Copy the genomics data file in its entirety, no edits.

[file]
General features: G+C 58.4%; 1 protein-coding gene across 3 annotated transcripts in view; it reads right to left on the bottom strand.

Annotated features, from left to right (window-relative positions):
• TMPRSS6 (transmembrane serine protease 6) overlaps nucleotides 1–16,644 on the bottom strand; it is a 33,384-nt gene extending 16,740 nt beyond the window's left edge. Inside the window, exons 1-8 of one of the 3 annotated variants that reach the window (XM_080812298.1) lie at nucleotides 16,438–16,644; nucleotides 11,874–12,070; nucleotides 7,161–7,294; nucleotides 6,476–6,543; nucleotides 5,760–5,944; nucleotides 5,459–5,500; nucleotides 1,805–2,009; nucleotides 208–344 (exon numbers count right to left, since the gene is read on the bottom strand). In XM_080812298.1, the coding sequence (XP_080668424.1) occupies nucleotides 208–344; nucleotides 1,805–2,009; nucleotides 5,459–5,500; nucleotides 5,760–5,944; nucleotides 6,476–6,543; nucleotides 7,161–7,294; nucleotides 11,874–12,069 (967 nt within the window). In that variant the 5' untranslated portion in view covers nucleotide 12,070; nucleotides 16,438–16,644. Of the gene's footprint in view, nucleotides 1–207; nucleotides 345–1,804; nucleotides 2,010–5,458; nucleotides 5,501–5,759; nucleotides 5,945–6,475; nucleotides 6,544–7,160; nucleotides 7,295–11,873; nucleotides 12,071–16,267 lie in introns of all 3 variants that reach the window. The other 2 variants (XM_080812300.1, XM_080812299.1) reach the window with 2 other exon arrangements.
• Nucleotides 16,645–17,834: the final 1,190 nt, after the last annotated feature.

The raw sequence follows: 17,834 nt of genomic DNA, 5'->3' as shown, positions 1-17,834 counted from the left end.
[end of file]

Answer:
General features: G+C 58.4%; 1 protein-coding gene across 3 annotated transcripts in view; it reads right to left on the bottom strand.

Annotated features, from left to right (window-relative positions):
• TMPRSS6 (transmembrane serine protease 6) overlaps nucleotides 1–16,644 on the bottom strand; it is a 33,384-nt gene extending 16,740 nt beyond the window's left edge. Inside the window, exons 1-8 of one of the 3 annotated variants that reach the window (XM_080812298.1) lie at nucleotides 16,438–16,644; nucleotides 11,874–12,070; nucleotides 7,161–7,294; nucleotides 6,476–6,543; nucleotides 5,760–5,944; nucleotides 5,459–5,500; nucleotides 1,805–2,009; nucleotides 208–344 (exon numbers count right to left, since the gene is read on the bottom strand). In XM_080812298.1, the coding sequence (XP_080668424.1) occupies nucleotides 208–344; nucleotides 1,805–2,009; nucleotides 5,459–5,500; nucleotides 5,760–5,944; nucleotides 6,476–6,543; nucleotides 7,161–7,294; nucleotides 11,874–12,069 (967 nt within the window). In that variant the 5' untranslated portion in view covers nucleotide 12,070; nucleotides 16,438–16,644. Of the gene's footprint in view, nucleotides 1–207; nucleotides 345–1,804; nucleotides 2,010–5,458; nucleotides 5,501–5,759; nucleotides 5,945–6,475; nucleotides 6,544–7,160; nucleotides 7,295–11,873; nucleotides 12,071–16,267 lie in introns of all 3 variants that reach the window. The other 2 variants (XM_080812300.1, XM_080812299.1) reach the window with 2 other exon arrangements.
• Nucleotides 16,645–17,834: the final 1,190 nt, after the last annotated feature.

The raw sequence follows: 17,834 nt of genomic DNA, 5'->3' as shown, positions 1-17,834 counted from the left end.